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When it comes to light earthmoving applications a skid-steer loader is still the rental machine of choice for many contractors, but compact wheel loaders have several advantages and can accomplish many of the same tasks. And while the demand for skid steers is keeping several rental companies from offering a high number of compact wheel loaders, a shift in compact wheel loader sales could be key to adding more of these units to rental fleets.
Where’s the rental demand?
United Rentals only has 40 of these loaders in its fleet, according to the company, primarily because of the minimal demand for compact wheel loaders as rental machines. This approach is echoed by NES Rentals, which carries approximately 20 compact wheel loaders.
“Skid-steer loaders are widely accepted in the contractor community,” says Mike Disser, vice president of marketing for NES Rentals. Disser says this is because skid steers perform jobs similar to that of compact wheel loaders – except on a smaller scale and for less money.
While rental of compact wheel loaders may be lagging, sales represent a different story. The European market has seen growth in sales of these machines for many years, but the North American market has only begun to steadily increase its numbers in the past three years. A total of 1,500 units were sold in the United States in 2004 compared with 2,400 units sold last year, according to Dave Wolf, brand marketing manager for Case Construction.
Wolf believes that, given time, compact wheel loaders could have the same or even more demand than skid steers.
“Compact wheel loaders are ideal for digging, loading and hauling jobsite materials in a variety of construction site work, nursery and landscape applications,” says Bill Parker, product manager for Terex Construction Americas. “They are mainly used in applications where there is more room to maneuver, a need for high flotation and a need to move materials quickly.”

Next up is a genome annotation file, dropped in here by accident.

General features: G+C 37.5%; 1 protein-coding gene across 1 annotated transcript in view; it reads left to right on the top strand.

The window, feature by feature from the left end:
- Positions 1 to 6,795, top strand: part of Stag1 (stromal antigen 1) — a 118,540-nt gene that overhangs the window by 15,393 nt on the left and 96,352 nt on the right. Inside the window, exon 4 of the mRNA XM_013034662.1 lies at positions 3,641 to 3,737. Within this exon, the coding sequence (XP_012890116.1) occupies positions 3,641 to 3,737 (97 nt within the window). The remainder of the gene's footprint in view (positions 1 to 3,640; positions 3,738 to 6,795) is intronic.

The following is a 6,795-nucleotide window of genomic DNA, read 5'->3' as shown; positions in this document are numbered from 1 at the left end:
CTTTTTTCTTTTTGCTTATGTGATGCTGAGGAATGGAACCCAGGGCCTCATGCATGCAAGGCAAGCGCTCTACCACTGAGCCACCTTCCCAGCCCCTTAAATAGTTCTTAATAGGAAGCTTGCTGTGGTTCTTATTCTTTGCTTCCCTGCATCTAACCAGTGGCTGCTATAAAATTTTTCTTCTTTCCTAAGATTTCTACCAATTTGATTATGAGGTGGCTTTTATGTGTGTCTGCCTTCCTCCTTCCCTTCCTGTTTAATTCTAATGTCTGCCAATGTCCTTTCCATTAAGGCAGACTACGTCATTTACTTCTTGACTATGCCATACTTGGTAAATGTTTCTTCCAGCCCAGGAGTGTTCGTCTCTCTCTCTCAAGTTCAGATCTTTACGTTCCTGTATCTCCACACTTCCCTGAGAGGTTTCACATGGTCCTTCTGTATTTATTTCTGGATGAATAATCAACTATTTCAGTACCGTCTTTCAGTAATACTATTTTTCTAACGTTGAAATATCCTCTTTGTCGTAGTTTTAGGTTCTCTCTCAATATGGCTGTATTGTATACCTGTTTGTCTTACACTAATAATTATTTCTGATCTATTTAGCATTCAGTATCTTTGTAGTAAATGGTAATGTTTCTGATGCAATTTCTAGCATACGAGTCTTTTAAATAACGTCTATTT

Although skid steers can fit into tighter spaces, compact wheel loaders are better equipped to operate on larger worksites but still provide the pluses of compact machines. For instance, compact wheel loaders are easier to operate, have less vibration and better visibility because the operator sits up higher, according to Wolf. They also do little damage to the turf, whereas skid steers – which have a tight wheelbase – have a tendency to disrupt the ground more, unless equipped with over-the-tire or track systems.
“Compact wheel loaders offer the operator creature features, such as a big cab feel and comfort,” he says. “This is a definite advantage when you’re working out in the elements.”
Things to consider: power, control and versatile attachments
Prior to renting a compact wheel loader, figure out the size of the machine you’re going to need so you don’t end up overworking the equipment. Currently, compact wheel loaders ranging from 70 to 80 horsepower with 1- to 1.4-cubic-yard bucket capacities are the most popular.
It’s also a good idea to check out the lifting capacity to make sure the machine you’re thinking of renting will be able to handle the job. For instance, some machines have lifting capacities of up to 13,000 pounds, Wolf says. Consider the materials you will be transporting, such as gravel, sand, dirt or wood chips, as you may need a level lift to eliminate constant machine adjustments when loading the material onto a truck.
Renters looking for plenty of power will find compact wheel loaders’ variable speed controls allow operators to accomplish jobs quickly and provide efficient engine rpm when working in tight areas. “The hydrostatic drive also reduces tire slippage, which results in faster cycle times and less wear and tear on the tires,” Parker says.
Standard compact wheel loaders come equipped with general purpose buckets, but there are numerous attachments available that complement the machine’s ability to carry out a long list of tasks. Most loaders feature universal coupler systems that have compatibility with skid-steer attachments; these couplers allow easy, fast switches from a loader to a material handler, according to Parker.
Other attachments available include augers, brooms, snow plows, forks and carriers, multi-purpose buckets and crane jibs.
“There are so many industries where these loaders are becoming prevalent, such as landscaping, waste management, recycling and of course, construction,” Wolf says.
So, take time to review the pros and cons of both skid steers and compact wheel loaders. If power, increased visibility and comfort are high on your list, renting a compact wheel loader will prove beneficial.